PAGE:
Developing Plugins

Karma can be extended through plugins. A plugin is essentially an NPM module. Typically, there are four kinds of plugins: frameworks, reporters, launchers and preprocessors. The best way to understand how this works is to take a look at some of the existing plugins. Following sections list some of the plugins that you might use as a reference.

Frameworks

Reporters

Launchers

Preprocessors

A preprocessor is a function that accepts three arguments (content, file, and next), mutates the content in some way, and passes it on to the next preprocessor.

  • arguments passed to preprocessor plugins:
    • content of the file being processed
    • file object describing the file being processed
      • path: the current file, mutable file path. e. g. some/file.coffee -> some/file.coffee.js This path is mutable and may not actually exist.
      • originalPath: the original, unmutated path
      • encodings: A mutable, keyed object where the keys are a valid encoding type ('gzip', 'compress', 'br', etc.) and the values are the encoded content. Encoded content should be stored here and not resolved using next(null, encodedContent)
      • type: the pattern used to match the file
    • next function to be called when preprocessing is complete, should be called as next(null, processedContent) or next(error)
  • example plugins: karma-coffee-preprocessor, karma-ng-html2js-preprocessor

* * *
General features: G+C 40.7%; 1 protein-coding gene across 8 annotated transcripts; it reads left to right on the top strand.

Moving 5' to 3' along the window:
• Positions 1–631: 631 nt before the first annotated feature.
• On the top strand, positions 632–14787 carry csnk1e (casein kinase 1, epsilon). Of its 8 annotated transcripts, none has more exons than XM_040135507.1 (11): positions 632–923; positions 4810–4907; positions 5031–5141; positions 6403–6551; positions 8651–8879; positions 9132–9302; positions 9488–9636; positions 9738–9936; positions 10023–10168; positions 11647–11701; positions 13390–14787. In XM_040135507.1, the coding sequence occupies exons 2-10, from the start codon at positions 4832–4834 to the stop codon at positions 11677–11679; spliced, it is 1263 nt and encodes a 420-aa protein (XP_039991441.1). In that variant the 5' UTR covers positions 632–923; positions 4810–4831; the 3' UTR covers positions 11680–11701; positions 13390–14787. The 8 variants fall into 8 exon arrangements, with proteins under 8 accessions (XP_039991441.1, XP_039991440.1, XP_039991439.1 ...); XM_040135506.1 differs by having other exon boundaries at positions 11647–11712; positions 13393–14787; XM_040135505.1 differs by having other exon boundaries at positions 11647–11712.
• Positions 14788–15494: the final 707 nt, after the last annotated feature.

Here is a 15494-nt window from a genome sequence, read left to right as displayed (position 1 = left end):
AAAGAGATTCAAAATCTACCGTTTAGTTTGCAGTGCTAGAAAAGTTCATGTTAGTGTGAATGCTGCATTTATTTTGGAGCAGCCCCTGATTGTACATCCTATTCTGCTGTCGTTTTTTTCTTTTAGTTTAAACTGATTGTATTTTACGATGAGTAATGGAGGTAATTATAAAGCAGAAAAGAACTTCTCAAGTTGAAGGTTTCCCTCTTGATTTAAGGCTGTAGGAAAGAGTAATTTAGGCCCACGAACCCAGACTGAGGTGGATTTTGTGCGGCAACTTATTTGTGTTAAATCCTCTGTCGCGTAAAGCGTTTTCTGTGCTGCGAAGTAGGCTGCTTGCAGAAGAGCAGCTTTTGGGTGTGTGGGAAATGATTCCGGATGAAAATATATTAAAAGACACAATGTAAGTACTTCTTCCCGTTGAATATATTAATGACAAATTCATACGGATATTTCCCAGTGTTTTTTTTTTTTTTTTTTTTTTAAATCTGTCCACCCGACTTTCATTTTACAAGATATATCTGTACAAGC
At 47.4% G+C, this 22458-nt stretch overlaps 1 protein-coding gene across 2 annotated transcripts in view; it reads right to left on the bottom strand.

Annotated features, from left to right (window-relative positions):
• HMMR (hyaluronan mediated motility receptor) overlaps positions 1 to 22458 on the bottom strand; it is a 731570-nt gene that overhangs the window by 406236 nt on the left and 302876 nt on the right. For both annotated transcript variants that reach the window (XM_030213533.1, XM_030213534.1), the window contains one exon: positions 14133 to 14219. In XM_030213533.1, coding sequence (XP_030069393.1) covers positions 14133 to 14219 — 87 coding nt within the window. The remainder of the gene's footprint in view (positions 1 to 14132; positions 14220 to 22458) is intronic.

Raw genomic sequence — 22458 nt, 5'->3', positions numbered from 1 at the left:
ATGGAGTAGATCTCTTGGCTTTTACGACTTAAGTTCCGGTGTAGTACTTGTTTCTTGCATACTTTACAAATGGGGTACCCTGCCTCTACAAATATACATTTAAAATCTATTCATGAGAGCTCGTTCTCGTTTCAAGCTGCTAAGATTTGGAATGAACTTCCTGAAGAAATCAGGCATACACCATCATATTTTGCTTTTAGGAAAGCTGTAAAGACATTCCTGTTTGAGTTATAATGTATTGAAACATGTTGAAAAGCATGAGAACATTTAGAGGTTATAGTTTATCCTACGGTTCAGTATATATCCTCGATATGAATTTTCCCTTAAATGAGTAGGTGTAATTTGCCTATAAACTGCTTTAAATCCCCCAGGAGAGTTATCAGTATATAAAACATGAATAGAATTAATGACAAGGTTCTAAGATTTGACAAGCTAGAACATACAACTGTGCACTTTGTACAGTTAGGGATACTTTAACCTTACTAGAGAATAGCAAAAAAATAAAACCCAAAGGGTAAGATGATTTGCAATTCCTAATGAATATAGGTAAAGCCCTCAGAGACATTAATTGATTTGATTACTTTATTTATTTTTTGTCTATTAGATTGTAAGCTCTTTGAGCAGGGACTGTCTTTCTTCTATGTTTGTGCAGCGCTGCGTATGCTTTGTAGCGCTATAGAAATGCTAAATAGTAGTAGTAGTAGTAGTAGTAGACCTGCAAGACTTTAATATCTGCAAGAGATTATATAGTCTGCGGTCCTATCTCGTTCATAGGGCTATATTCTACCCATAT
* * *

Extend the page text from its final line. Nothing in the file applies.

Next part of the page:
• use naming convention is karma-*-preprocessor
  • user NPM keywords karma-plugin, karma-preprocessor

Crazier stuff

Karma is assembled by Dependency Injection and a plugin is just an additional DI module (see node-di for more), that can be loaded by Karma. Therefore, it can ask for pretty much any Karma component and interact with it. There are a couple of plugins that do more interesting stuff like this, check out karma-closure, karma-intellij, karma-dart.

Karma Framework API

Karma Framework connects existing testing libraries to Karma's API, so that their results can be displayed in a browser and sent back to the server.

Karma frameworks must implement a window.__karma__.start method that Karma will call to start test execution. This function is called with an object that has methods to send results back to karma:

  • .result a single test has finished
  • .complete the client completed execution of all the tests
  • .error an error happened in the client
  • .info other data (e.g. number of tests or debugging messages)

Most commonly you'll use the result method to send individual test success or failure statuses. The method takes an object of the form:

{
    // test id
    id: String,

     // test description
    description: String,

    // the suite to which this test belongs. potentially nested.
    suite: Array[String],

    // an array of string error messages that might explain a failure.
    // this is required if success is false.
    log: Array[String],

    success: Boolean, // pass / fail

    skipped: Boolean // skipped / ran
}